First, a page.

MIT, Worcester PolyTech Students Will Program Terminator-Style Robots
After clinching titles in a national competition, the two teams will be tasked with teaching ATLAS a few new tricks.
Some of the most talented engineering teams from around the country, that took top honors in a competition sponsored by the Defense Advanced Research Projects Agency, have been picked to work on sophisticated, human-like robots that can lift objects and potentially drive vehicles. And two of those teams are from Massachusetts.
Students from the Robotics and Intelligent Vehicles Research Laboratory at Worcester PolyTechnic Institute, and members of the MIT DARPA Robotics Challenge Team, will get a hands on lesson while trying to program ATLAS, a humanoid robot with functioning limbs and hands, which was built by a Waltham-based engineering company. “This is a really big deal. It’s a big deal for a lot of obvious reasons. But besides exposure for our team, we are getting a brand new toy,” said RJ Linton, a Ph.D. Candidate in the Robotics Engineering program at WPI.
ATLAS, developed by Boston Dynamics, was built for DARPA, the agency that holds the competitions and awards the schools with the most promise a chance to work with the humanoids to develop them further.
The top six teams from the first round of the competition—Worcester PolyTech and MIT placed second and third respectively—earned funding and an ATLAS from DARPA to take part in the second round in December 2013, using the robots.
Linton said their lab’s robot would be delivered in the next few days. “It’s a massive, amazing piece of equipment,” he said.
The ATLAS model is a spinoff of an earlier humanoid produced by the Waltham-based robotic company, called PETMAN. However, the latest model has workable hands capable of performing tasks much like a person, and also has a head attached to its wired body.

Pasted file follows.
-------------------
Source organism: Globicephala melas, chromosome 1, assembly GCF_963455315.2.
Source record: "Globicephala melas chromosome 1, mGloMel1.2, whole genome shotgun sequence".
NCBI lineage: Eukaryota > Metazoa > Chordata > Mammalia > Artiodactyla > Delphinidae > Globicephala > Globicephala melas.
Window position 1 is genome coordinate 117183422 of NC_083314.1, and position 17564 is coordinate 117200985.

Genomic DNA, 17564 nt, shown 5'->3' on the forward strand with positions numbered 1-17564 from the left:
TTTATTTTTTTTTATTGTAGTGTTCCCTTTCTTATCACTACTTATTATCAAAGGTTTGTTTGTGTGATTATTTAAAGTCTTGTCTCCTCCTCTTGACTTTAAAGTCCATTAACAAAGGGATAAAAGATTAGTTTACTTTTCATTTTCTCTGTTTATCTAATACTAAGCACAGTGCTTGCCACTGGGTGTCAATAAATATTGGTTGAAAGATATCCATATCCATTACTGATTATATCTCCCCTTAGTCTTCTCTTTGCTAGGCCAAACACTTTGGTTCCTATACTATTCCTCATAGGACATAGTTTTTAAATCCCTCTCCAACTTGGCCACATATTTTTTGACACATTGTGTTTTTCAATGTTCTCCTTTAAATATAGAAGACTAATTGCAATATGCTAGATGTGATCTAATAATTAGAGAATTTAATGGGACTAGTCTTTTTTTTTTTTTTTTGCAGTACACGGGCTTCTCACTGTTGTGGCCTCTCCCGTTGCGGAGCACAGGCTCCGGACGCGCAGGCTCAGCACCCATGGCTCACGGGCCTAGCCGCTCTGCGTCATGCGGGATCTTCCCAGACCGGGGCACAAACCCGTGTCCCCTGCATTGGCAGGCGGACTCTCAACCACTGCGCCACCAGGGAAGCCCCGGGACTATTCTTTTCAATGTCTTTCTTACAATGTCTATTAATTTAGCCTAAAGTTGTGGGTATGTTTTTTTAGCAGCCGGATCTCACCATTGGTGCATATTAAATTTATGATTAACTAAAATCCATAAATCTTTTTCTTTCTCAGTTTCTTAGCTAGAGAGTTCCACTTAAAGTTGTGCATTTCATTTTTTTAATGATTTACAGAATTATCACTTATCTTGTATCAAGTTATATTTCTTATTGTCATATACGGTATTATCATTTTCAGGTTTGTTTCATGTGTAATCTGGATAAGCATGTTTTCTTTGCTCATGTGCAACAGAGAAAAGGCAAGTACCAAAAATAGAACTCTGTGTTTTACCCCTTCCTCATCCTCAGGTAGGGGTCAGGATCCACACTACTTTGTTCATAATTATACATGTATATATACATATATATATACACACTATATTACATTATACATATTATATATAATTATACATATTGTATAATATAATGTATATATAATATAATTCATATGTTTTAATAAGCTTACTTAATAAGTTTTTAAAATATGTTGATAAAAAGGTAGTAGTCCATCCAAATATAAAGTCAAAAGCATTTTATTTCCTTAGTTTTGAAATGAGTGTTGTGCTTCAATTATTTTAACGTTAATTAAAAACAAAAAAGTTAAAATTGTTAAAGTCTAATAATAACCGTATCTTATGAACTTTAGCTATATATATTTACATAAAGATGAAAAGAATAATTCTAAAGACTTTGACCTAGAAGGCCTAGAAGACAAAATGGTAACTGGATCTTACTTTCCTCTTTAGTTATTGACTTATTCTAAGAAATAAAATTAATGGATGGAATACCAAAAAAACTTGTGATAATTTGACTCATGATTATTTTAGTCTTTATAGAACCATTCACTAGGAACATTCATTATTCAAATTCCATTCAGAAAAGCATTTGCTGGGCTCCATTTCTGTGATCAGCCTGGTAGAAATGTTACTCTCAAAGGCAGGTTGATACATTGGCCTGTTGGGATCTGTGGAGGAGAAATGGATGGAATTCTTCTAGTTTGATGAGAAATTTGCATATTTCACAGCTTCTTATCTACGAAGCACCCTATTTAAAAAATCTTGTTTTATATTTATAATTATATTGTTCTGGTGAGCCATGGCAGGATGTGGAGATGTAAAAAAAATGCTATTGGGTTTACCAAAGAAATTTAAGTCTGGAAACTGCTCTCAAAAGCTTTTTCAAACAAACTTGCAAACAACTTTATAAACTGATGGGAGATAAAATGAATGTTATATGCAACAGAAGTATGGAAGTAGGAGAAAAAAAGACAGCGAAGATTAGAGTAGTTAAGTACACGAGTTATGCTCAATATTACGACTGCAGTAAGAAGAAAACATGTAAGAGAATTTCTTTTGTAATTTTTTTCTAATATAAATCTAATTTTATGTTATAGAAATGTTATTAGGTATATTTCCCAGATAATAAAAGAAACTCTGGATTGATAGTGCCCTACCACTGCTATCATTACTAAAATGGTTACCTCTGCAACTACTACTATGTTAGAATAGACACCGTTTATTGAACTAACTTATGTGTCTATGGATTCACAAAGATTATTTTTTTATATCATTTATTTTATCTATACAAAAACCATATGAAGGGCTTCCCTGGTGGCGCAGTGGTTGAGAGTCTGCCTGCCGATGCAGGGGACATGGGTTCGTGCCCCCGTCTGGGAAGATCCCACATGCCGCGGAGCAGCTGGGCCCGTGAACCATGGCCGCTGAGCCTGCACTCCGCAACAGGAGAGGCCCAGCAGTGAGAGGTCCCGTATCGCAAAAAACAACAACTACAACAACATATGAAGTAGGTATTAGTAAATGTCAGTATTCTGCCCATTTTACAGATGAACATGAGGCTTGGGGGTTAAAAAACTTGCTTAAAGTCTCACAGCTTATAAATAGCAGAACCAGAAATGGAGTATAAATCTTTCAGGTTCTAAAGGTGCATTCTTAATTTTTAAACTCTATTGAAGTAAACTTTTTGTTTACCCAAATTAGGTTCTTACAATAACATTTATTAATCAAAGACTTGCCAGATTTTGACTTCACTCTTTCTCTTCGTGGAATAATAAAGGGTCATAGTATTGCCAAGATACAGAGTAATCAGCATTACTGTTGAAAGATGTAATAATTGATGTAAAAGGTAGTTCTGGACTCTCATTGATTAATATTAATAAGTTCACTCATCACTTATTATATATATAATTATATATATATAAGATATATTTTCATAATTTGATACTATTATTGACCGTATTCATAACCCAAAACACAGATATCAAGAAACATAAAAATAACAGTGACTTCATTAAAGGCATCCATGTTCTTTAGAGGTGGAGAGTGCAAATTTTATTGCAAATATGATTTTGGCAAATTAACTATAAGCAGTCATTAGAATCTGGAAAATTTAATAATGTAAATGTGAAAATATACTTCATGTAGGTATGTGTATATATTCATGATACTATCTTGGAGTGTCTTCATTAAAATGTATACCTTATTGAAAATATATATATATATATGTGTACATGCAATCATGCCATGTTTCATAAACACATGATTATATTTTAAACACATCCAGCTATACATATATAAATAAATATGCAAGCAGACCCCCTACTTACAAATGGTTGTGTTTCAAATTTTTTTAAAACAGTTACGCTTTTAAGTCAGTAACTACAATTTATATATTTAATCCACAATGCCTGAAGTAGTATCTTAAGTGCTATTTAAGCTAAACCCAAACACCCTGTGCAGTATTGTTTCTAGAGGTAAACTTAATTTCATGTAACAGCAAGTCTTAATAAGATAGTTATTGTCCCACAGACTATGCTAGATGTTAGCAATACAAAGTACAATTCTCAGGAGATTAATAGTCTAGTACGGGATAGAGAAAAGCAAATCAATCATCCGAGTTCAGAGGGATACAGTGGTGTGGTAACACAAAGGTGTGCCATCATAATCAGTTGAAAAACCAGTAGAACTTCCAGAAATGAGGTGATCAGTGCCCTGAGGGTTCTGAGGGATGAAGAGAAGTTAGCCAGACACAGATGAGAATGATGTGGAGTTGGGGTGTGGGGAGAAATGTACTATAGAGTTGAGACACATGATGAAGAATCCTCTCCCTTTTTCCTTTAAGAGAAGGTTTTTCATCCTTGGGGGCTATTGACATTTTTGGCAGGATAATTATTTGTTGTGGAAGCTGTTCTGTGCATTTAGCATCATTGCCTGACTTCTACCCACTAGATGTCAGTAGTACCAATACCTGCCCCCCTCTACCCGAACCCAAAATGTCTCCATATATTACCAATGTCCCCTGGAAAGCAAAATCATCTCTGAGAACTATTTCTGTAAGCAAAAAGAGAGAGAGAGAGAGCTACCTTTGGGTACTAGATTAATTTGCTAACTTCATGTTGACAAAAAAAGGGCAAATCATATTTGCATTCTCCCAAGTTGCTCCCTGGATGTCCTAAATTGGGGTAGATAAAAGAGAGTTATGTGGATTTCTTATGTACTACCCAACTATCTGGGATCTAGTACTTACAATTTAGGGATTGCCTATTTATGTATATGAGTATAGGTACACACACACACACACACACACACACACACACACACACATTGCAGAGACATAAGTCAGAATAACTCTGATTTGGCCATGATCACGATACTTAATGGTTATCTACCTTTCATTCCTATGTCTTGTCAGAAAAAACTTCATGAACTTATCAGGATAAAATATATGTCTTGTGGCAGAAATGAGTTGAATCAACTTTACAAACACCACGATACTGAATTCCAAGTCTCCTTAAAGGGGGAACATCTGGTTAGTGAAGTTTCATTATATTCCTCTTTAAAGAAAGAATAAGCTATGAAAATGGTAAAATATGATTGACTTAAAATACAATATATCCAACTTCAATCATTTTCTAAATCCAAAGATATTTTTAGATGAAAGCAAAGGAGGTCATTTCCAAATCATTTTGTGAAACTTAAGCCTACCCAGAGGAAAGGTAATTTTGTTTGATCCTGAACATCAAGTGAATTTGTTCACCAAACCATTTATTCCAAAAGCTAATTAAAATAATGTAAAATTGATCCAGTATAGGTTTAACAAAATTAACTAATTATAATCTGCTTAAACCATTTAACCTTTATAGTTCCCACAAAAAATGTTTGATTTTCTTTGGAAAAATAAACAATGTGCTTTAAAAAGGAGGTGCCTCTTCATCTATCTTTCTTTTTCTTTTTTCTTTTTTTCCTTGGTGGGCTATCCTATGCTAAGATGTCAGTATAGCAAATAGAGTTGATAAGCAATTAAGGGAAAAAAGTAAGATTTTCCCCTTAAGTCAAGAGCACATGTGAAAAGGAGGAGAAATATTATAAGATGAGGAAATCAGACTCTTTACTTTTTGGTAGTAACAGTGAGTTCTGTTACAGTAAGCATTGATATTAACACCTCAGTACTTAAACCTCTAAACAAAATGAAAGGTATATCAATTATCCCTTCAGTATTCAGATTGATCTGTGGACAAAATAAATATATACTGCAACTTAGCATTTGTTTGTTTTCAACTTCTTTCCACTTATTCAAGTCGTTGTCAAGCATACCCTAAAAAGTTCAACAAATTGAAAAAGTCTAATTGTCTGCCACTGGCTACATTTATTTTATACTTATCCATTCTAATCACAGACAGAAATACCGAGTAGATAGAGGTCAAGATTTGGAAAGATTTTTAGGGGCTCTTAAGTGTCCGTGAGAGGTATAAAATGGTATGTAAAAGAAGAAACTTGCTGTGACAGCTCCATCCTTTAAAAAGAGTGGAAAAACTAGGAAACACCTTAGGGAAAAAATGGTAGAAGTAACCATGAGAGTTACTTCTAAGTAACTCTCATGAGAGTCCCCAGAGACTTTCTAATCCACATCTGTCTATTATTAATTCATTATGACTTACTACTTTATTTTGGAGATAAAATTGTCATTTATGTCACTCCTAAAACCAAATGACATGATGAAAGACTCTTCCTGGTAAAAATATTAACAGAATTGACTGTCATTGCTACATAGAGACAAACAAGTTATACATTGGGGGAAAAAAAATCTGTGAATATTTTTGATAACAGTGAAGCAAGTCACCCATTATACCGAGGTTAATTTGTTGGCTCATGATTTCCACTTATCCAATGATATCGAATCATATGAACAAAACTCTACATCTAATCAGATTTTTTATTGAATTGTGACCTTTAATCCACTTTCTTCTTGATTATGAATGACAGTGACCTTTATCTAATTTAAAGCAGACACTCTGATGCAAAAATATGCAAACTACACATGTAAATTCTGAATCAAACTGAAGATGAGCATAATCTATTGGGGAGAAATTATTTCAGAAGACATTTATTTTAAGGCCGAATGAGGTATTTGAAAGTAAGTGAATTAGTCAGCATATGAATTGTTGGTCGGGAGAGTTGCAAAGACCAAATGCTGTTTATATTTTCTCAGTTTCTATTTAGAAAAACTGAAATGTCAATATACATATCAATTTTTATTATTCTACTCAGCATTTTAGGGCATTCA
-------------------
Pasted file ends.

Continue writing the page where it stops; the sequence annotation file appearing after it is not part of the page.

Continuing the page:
It’s described by Boston Dynamics as “a high mobility, humanoid robot designed to negotiate outdoor, rough terrain” and help assist first responders during emergency situations like earthquakes or other natural disasters, to keep humans from risking their lives to save others.
From the company:
ATLAS can walk bi-pedally leaving the upper limbs free to lift, carry, and manipulate the environment. In extremely challenging terrain, Atlas is strong and coordinated enough to climb using hands and feet, to pick its way through congested spaces…
ATLAS has 28 hydraulically-actuated degrees of freedom, two hands, arms, legs, feet and a torso, something Linton called “impressive.”
The humanoid is also equipped with a sensor and stereo cameras so users controlling it from an off-site mechanical board can see what ATLAS sees when he explores terrain.
It will be up to students from both MIT, and WPI, to prove their programming efforts can make the best use of the robots capabilities. “We have to take this robot and basically we will try to teach it how to drive a car and remove rubble,” said Linton. “This is a great opportunity for the lab and university, we are excited to participate in this project and competition.”
Boston Dynamics has been synonymous with ground-breaking robotics technologies over the last few years, rolling out similar prototypes that resemble animals, such as the Cheetah robot, and the BigDog.
Below is a sample video showing some of the tasks the robot can already perform: